Mice Against Ticks: an experimental community-guided effort to prevent tick-borne disease by altering the shared environment

Buchthal, J., Evans, S. W., Lunshof, J., Telford, S. R. & Esvelt, K. M., 13-May-2019, In : Philosophical Transactions of the Royal Society of London. Series B: Biological Sciences. 374, 1772, 10 p., 20180105.

Research output: Contribution to journalArticleAcademicpeer-review

Mice Against Ticks is a community-guided ecological engineering project that aims to prevent tick-borne disease by using CRISPR-based genome editing to heritably immunize the white-footed mice (Peromyscus leucopus) responsible for infecting many ticks in eastern North America. Introducing antibody-encoding resistance allelesin to the local mouse population is anticipated to disrupt the disease transmission cycle for decades. Technology development is shaped by engagement with community members and visitors to the islands of Nantucket and Martha's Vineyard, including decisions at project inception about which types of disease resistance to pursue. This engagement process has prompted the researchers to use only white-footed mouse DNA if possible, meaning the current project will not involve gene drive. Instead, engineered mice would be released in the spring when the natural population is low, a plan unlikely to increase total numbers above the normal maximum in autumn. Community members are continually asked to share their suggestions and concerns, a process that has already identified potential ecological consequences unanticipated by the research team that will likely affect implementation. As an early example of CRISPR-based ecological engineering, Mice Against Ticks aims to start small and simple by working with island communities whose mouse populations can be lastingly immunized without gene drive.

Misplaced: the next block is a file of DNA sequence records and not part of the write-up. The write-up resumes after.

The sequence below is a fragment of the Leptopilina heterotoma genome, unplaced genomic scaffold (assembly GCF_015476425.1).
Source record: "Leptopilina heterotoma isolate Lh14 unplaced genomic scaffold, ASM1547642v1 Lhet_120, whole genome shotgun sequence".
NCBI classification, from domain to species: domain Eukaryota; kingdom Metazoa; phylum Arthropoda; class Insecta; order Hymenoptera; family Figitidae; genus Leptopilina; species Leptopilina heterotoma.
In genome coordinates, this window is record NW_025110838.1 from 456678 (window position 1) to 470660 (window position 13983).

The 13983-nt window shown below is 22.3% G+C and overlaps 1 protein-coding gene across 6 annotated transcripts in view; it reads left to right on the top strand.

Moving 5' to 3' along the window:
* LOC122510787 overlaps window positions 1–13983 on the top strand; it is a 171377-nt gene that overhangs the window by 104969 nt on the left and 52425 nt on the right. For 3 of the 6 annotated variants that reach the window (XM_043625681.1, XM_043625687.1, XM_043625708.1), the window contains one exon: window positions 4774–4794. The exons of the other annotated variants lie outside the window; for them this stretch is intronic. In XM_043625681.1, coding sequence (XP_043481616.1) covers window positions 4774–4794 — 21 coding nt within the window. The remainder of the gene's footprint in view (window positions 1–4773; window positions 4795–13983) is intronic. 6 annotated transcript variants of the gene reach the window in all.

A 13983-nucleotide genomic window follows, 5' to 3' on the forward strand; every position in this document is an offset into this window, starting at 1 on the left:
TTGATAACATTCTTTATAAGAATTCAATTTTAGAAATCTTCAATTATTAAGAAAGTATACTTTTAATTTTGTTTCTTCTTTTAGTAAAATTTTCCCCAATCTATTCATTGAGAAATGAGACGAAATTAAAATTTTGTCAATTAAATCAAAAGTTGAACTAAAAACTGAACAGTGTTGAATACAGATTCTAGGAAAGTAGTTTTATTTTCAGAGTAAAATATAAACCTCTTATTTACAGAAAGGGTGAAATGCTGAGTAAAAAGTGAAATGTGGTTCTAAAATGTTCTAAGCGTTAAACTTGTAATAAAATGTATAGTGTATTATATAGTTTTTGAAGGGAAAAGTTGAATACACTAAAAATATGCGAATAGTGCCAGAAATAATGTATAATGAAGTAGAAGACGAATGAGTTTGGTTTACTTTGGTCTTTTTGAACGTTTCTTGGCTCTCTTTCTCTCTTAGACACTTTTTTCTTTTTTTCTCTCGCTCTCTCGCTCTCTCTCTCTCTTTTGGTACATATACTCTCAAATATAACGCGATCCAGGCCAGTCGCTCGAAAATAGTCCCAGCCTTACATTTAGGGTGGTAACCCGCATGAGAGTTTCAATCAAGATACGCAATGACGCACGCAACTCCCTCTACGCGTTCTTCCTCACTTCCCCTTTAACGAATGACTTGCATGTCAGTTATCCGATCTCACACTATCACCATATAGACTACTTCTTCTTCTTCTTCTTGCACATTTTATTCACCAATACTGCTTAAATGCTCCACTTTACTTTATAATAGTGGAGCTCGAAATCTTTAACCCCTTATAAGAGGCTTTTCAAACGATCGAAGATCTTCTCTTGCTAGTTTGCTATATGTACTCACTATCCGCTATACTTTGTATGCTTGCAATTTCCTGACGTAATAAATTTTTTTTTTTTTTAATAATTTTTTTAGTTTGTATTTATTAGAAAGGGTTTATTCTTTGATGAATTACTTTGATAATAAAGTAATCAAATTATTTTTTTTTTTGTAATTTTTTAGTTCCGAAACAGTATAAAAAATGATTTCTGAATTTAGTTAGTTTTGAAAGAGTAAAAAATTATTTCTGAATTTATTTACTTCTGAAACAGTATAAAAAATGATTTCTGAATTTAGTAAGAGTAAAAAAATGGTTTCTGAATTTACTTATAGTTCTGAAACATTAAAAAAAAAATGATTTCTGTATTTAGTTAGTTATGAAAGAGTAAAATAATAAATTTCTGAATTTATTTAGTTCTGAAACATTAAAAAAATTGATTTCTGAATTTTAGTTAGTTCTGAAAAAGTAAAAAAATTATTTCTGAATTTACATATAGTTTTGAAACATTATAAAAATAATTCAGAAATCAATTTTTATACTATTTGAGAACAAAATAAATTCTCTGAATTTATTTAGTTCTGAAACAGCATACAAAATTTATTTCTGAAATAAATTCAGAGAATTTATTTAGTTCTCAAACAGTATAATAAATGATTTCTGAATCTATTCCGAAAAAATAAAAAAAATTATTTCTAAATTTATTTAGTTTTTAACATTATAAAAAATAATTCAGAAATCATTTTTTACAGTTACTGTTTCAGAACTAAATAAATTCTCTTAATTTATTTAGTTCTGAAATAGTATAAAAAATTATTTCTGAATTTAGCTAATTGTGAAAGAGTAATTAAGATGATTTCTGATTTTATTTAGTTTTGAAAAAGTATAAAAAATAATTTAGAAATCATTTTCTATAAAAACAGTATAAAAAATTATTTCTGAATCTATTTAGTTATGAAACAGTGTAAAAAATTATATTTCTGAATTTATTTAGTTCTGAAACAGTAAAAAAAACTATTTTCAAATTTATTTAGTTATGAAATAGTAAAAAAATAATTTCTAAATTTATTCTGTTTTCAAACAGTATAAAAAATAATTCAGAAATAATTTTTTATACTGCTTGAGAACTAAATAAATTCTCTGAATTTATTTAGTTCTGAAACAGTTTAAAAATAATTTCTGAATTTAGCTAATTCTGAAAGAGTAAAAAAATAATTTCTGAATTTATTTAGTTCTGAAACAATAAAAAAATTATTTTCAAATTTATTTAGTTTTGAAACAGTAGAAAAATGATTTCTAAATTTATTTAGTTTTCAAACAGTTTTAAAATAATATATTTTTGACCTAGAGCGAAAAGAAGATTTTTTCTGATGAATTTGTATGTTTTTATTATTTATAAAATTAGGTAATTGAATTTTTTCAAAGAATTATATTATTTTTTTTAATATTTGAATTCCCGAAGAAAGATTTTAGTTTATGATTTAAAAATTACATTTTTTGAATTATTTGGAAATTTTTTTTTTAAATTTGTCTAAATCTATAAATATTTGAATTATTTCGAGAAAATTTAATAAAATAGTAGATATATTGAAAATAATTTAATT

This article is part of a discussion meeting issue 'The ecology and evolution of prokaryotic CRISPR-Cas adaptive immune systems'.

Original languageEnglish
Article number20180105
Number of pages10
JournalPhilosophical Transactions of the Royal Society of London. Series B: Biological Sciences
Issue number1772
Publication statusPublished - 13-May-2019


  • ticks, Lyme disease, heritable immunization, ecological engineering, community-guided, CRISPR, LYME-DISEASE, BORRELIA-BURGDORFERI, GENE DRIVE, ORAL VACCINATION, ANTIBODY, PROTECTION, INFECTION

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